half bathroom remodel

Nothing about our half bathroom was done to our liking. But we knew it would be a job to make it over so we were patiently waiting for the right time to attack it. Six years later, the time was right! Jordan tore out the three levels of flooring (the ugly vinyl tile, the white and gray tile underneath the vinyl, and the original wood flooring beneath the tile) until he finally reached the sub-floor. Next came the beadboard... the worst part of the demo. Our walls are plaster and there is chicken-wire in the walls as well (to hold the plaster together). Removing walls around here is never fun or easy! After cleaning up the mess, we finally had a blank canvas to work with. Now we had to decide what we wanted to do with it. Our style around our house is something of a modern farmhouse with industrial decor. What that means to us is clean lines with old, natural materials. We have very similar likes and dislikes and with Jordan's talents as a carpenter, it was easy for us to come up with a solution for the space. This is what we came up with:


We put the horizontal boards in place and painted them. I absolutely love the look of plank walls! We got a new toilet, sink, faucet, and light fixture. Jordan built the sink base with some reclaimed lumber. We laid the wood flooring, sanded, and painted it white. Jordan turned the awkward, wasted space (unseen in the picture but to the left of the sink) into a closet. I painted the room in a white cream and the ceiling in my most favorite shade of gray.

When we remodeled, we knew we wanted something narrow and simple for a vanity.  But locally, there is literally nothing that is narrow enough and ABSOLUTELY nothing that is remotely attractive!  Nothing!  So that is why months beforehand we had purchased our most favorite IKEA sink that we had to have in the worst way!  Believe me guys, Ikea has the absolute best price on sinks!  And they're attractive!   For the base size we needed, we used about 5 ft of barn wood.






We lightly sanded the wood to get the extreme roughness and slivers gone.  Then we wiped it down with a linseed oil which protects it and waterproofs it, and we like it because it's natural.  Occasionally, 2-3 times a year, I wipe the sink base with the oil to give it more luster.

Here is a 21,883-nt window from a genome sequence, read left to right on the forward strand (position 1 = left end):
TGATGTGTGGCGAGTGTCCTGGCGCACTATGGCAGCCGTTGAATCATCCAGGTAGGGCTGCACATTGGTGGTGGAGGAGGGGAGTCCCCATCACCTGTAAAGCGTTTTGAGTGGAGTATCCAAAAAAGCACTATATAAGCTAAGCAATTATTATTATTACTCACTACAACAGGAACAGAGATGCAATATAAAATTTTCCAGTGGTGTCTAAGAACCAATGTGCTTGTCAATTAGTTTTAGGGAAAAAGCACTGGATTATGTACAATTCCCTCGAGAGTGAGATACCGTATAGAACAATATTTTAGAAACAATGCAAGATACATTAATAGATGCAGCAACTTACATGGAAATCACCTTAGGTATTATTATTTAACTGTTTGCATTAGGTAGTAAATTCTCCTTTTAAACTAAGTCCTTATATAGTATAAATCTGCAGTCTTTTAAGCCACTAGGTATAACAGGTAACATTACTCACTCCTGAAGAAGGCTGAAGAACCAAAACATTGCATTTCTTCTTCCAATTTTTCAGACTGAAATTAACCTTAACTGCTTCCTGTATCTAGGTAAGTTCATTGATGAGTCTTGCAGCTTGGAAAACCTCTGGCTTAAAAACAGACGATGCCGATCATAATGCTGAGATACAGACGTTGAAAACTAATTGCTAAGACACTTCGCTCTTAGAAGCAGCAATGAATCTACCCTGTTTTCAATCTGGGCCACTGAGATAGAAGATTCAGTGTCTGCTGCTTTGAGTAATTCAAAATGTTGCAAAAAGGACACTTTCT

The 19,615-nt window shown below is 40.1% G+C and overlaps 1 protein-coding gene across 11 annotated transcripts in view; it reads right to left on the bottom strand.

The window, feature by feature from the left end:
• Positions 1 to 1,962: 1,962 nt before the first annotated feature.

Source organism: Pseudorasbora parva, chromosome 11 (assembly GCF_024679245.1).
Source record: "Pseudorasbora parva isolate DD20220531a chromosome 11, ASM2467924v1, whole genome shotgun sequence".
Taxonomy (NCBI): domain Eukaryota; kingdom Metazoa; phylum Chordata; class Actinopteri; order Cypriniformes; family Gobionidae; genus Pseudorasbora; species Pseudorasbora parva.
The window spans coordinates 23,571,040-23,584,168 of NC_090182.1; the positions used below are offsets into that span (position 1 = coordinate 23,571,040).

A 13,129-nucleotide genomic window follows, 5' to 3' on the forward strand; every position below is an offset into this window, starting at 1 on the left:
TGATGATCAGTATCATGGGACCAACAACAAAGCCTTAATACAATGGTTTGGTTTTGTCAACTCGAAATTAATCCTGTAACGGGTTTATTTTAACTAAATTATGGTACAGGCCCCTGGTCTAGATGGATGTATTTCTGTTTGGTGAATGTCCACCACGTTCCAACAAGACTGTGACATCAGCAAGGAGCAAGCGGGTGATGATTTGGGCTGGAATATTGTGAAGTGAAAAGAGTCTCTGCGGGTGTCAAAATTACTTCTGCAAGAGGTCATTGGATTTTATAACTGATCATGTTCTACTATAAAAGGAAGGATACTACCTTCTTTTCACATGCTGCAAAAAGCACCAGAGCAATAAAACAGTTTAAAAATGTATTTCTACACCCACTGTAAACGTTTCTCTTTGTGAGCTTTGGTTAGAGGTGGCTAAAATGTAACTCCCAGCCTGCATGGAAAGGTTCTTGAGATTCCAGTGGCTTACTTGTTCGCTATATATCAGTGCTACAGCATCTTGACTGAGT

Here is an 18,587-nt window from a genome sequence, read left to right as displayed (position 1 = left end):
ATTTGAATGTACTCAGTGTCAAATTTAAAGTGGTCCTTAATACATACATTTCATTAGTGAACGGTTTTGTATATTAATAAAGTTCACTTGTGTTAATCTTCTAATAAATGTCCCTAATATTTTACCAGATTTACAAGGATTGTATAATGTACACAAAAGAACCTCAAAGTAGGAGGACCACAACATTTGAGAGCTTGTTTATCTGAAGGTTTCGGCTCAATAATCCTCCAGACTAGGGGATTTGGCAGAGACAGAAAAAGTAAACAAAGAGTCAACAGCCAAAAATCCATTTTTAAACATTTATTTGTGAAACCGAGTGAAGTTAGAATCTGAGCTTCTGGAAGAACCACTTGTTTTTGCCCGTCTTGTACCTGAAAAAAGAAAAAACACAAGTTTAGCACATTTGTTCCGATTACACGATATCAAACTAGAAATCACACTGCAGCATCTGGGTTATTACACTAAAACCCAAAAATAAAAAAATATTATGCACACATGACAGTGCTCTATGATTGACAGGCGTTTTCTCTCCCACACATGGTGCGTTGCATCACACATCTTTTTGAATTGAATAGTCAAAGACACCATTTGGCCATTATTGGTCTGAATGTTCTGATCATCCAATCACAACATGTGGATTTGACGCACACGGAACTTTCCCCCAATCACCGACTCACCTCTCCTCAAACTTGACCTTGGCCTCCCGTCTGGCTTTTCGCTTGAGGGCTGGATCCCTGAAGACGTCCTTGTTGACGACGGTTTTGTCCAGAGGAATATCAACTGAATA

We did butt joints, as opposed to miter joints, because we wanted to see the end grain of the boards.  We used a power saw but a even a hand saw can accomplish the same look and authenticity.  Just be sure to sand it.

We screwed lag bolts on the front of the base.  If you do something similar, you're going to want 2 inches of penetration into the other piece.  So consider the thickness of the board and add 2 inches more.  If the wood is really old and dry, you may want to go with even longer bolts.  Before using the bolts, we primed them twice with a self etching primer and then spray painted them black with two coats.  Touch up with a black sharpie, if needed, after you use your ratchet to screw them in.


Now to anchor it to the wall. You can use a 1x4 or 2x4, whatever you can fit with the plumbing, fixed onto the wall.  Then screw your sink base box into the sides of that 1x4, making sure that you're going into the wall studs.  Check again and again that it's LEVEL!  If it is, run a bead of silicone along the side to attach to the wall.  But don't silicone anything until you are sure that it's exactly where it needs to be.  Also siliconed: the sink to the base.  That sink won't be going anywhere with the silicone attaching it.



Not only do I adore how it turned out, it was also frugality  at it's finest!  It doesn't take much time and it's easy enough that you can do it yourself!  What do you think?  Do you have an ugly sink?  If you're like us, you've probably had an ugly sink and an ugly vanity for years!!  But if you've got a little time, a saw, a tape measure, and a drill, this could be your next accomplishment!












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